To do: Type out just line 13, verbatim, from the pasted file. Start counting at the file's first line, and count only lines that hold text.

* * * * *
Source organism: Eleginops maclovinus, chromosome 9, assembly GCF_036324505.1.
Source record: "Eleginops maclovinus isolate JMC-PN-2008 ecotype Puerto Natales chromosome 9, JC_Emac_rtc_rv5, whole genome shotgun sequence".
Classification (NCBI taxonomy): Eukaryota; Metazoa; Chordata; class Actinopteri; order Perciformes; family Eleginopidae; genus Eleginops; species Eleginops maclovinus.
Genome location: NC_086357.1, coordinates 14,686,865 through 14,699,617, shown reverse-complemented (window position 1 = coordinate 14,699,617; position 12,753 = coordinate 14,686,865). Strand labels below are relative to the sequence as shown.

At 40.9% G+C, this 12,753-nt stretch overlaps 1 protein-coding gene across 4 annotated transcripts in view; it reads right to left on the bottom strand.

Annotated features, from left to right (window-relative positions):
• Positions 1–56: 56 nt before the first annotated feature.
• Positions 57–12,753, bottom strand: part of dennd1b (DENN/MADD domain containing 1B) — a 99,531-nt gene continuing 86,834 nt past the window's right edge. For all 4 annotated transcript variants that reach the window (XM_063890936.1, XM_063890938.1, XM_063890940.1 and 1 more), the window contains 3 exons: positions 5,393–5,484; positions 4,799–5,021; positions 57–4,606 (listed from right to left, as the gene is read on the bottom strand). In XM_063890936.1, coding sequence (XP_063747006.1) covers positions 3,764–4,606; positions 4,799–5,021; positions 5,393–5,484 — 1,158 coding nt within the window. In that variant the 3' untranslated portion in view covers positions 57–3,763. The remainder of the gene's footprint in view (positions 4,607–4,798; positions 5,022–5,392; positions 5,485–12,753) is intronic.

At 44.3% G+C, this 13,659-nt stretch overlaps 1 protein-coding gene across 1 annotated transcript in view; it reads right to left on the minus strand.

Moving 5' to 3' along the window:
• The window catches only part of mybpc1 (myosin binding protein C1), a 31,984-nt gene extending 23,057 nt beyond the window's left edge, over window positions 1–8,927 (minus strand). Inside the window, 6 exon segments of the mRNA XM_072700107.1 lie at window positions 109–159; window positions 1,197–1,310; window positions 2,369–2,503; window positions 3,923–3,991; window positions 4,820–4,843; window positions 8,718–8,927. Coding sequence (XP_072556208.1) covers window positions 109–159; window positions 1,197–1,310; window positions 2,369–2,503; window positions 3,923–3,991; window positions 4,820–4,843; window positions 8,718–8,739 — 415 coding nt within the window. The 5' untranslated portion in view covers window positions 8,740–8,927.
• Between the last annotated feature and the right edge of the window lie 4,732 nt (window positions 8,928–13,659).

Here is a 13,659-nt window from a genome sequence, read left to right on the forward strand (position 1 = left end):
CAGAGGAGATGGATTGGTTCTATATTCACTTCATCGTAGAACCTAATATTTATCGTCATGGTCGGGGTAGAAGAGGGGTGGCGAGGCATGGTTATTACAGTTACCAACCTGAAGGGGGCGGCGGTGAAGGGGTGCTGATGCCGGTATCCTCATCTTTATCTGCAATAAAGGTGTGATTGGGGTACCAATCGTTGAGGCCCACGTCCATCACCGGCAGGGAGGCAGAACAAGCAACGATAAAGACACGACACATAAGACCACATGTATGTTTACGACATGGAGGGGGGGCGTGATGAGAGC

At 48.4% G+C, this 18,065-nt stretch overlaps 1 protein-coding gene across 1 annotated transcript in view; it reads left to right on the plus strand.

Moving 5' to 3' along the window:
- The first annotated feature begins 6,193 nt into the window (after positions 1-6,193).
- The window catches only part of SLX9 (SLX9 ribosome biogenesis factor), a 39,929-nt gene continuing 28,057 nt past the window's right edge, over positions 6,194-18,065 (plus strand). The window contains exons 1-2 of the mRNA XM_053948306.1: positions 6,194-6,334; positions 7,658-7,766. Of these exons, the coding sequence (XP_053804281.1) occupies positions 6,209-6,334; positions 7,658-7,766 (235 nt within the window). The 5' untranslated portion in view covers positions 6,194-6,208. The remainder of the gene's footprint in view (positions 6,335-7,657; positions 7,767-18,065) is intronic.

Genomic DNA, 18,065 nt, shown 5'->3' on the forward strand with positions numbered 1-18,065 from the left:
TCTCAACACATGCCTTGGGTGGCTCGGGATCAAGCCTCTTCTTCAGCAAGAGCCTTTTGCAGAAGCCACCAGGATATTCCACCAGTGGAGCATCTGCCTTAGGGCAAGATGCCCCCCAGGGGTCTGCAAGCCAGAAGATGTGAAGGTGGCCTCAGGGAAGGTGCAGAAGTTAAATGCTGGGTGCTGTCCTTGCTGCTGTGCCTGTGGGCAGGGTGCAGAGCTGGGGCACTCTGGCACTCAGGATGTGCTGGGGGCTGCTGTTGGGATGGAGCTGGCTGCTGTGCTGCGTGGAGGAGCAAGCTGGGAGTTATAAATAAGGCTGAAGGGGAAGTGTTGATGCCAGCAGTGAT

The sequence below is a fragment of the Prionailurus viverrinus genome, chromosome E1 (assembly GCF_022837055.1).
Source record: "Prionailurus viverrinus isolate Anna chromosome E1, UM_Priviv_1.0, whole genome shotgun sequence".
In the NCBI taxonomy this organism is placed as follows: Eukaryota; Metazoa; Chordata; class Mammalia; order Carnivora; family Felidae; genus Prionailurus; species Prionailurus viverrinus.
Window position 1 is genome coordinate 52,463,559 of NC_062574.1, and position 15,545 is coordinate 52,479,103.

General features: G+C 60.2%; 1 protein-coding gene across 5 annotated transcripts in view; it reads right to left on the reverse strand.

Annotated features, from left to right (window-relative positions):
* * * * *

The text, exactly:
Here is a 13,659-nt window from a genome sequence, read left to right on the forward strand (position 1 = left end):